Turkey's Erdogan emerges victorious, setting him up for tighter grip on power

Erdogan, 64, and his ruling AK Party on Sunday claimed victory in presidential and parliamentary polls, overcoming a revitalised opposit...

Erdogan, 64, and his ruling AK Party on Sunday claimed victory in presidential and parliamentary polls, overcoming a revitalised opposition that in recent weeks had gained considerable momentum and looked capable of staging an upset.He took 52.5 per cent of the vote in the presidential race, with more than 99 per cent of the votes counted. His AK Party took 42.5 per cent in the parliamentary polls, and was boosted by its nationalist allies, which outstripped expectations and took 11.1 per cent.
The lira, which has lost some 20 per cent of its value this year, rallied overnight as far as 4.5870 against the dollar before surrendering much of its gains to trade at 4.6350 at 0432 GMT. It closed at 4.6625 on Friday.
The opposition had said late on Sunday it was still too early to concede defeat. The main opposition’s candidate, the combative former teacher Muharrem Ince, took nearly 31 percent. Erdogan has repeatedly cast his opponents as enemies of democracy, tapping into the groundswell of nationalist feeling that followed a failed coup in 2016.
“It is out of the question for us to turn back from where we’ve brought our country in terms of democracy and the economy,” he said on Sunday. “There is no stopping for us until we bring Turkey, which we saved from plotters, coupists and political and economic hitmen, street gangs and terrorist organisations, to among the top 10 economies in the world.”The vote ushers in the powerful, new executive presidency backed by a narrow majority in a 2017 referendum. Critics have said it will further erode democracy and entrench one-man rule.
A masterful campaigner, Erdogan has overseen years of strong economic growth and won the loyalty of millions of pious, working class Turks for delivering schools, hospitals and infrastructure.
But he has also launched a widening crackdown against opponents, that has seen some 160,000 people jailed and media outlets shut down.
Turkish President Tayyip Erdogan won sweeping new executive powers on Monday after his victory in landmark elections that also saw his Islamist-rooted AK Party and its nationalist allies secure a majority in parliament.
Erdogan’s main rival, Muharrem Ince of the Republican People’s Party (CHP), conceded defeat but branded the elections “unjust” and said the presidential system that now takes effect was “very dangerous” because it would lead to one-man rule.
Erdogan, 64, the most popular - yet divisive - leader in modern Turkish history, told jubilant, flag-waving supporters there would be no retreat from his drive to transform Turkey, a NATO member and, at least nominally, a candidate to join the European Union.
He is loved by millions of devoutly Muslim working class Turks for delivering years of stellar economic growth and overseeing the construction of roads, bridges, airports, hospitals and schools.
But his critics, including human rights groups, accuse him of destroying the independence of the courts and media freedoms. A crackdown launched after a failed 2016 coup has seen 160,000 people including teachers, journalists and judges detained.
Erdogan and the AK Party claimed victory in Sunday’s presidential and parliamentary elections after defeating a revitalized opposition that had gained considerable momentum recently and looked capable of staging an upset.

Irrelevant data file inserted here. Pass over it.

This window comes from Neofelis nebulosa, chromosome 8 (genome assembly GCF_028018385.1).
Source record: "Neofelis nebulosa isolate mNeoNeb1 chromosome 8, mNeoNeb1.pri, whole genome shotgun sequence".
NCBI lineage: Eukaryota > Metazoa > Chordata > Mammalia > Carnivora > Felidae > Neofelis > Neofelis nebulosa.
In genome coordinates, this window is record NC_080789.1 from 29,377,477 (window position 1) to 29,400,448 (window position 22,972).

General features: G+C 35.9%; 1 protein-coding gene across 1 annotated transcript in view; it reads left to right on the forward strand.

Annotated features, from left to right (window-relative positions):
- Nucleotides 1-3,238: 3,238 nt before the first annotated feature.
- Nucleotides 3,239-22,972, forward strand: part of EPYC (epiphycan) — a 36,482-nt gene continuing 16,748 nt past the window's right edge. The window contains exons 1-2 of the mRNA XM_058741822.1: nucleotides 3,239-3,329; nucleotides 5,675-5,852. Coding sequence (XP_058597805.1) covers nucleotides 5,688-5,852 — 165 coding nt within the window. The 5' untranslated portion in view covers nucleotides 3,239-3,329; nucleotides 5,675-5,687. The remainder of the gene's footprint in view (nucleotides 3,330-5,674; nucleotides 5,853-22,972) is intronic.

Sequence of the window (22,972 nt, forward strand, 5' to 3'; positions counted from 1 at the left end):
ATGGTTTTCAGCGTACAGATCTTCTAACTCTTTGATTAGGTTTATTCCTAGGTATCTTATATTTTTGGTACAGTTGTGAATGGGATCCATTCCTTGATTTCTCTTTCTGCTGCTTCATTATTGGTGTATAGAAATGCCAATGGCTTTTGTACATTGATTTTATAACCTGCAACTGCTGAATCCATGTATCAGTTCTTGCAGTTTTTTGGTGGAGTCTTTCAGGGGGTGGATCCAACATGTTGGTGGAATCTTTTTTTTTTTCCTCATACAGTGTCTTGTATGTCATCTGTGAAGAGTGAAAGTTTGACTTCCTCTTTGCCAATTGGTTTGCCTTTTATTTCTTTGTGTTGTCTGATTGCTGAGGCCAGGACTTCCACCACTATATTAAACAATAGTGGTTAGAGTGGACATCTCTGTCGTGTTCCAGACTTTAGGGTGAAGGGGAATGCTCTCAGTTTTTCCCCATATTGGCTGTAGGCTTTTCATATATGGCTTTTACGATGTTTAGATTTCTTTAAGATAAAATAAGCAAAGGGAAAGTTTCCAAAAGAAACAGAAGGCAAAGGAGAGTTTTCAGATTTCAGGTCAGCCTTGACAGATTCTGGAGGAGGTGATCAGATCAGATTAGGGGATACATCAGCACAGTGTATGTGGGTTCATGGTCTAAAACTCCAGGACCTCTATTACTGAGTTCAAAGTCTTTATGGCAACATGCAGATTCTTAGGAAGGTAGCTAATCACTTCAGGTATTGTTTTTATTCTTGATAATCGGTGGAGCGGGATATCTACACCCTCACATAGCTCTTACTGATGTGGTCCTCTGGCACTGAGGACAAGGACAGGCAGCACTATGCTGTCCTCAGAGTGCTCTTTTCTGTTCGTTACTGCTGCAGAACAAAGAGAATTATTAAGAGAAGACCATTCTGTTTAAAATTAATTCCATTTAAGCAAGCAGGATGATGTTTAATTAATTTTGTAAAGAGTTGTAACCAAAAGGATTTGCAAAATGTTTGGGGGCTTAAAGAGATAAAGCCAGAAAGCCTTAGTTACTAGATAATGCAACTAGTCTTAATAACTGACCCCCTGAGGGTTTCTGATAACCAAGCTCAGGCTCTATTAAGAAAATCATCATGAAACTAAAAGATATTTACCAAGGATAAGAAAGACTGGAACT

“It is out of the question for us to turn back from where we’ve brought our country in terms of democracy and the economy,” Erdogan said on Sunday night.
With virtually all votes counted, Erdogan had 53 percent against Ince’s 31 percent, while in the parliamentary vote the AKP took 42.5 percent and its MHP nationalist allies secured 11 percent, outstripping expectations.
Voter turnout was high, at nearly 87 percent. The High Election Board (YSK) declared the elections “healthy”.
Turkish markets initially rallied on hopes of increased political stability - investors had feared deadlock between Erdogan and an opposition-controlled parliament - but then retreated amid concerns over future monetary policy.
The vote ushers in a powerful executive presidency backed by a narrow majority in a 2017 referendum. The office of prime minister will be abolished and Erdogan will be able to issue decrees to form and regulate ministries and remove civil servants, all without parliamentary approval.
“The new regime that takes effect from today is a major danger for Turkey... We have now fully adopted a regime of one-man rule,” Ince told a news conference.
His secularist CHP won 23 percent in the new parliament and the pro-Kurdish HDP nearly 12 percent, above the 10 percent threshold needed to enter parliament.
Critics say that campaigning took place under deeply unfair conditions, with Erdogan dominating media coverage in the run-up to the vote, and his opponents getting little air time.
The HDP’s presidential candidate, Selahattin Demirtas, campaigned from a prison cell, where he is detained on terrorism charges he denies. He faces 142 years in prison if convicted.
The elections were held under the state of emergency imposed shortly after the 2016 coup, in which at least 240 people were killed. Erdogan has said he will soon lift the emergency.
The MHP takes a hard line on the Kurds, making it less likely that Erdogan will soften his approach to security issues in mainly Kurdish southeast Turkey and neighboring Syria and Iraq, where Turkish forces are battling Kurdish militants.

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South Punjab News : Turkey's Erdogan emerges victorious, setting him up for tighter grip on power
Turkey's Erdogan emerges victorious, setting him up for tighter grip on power
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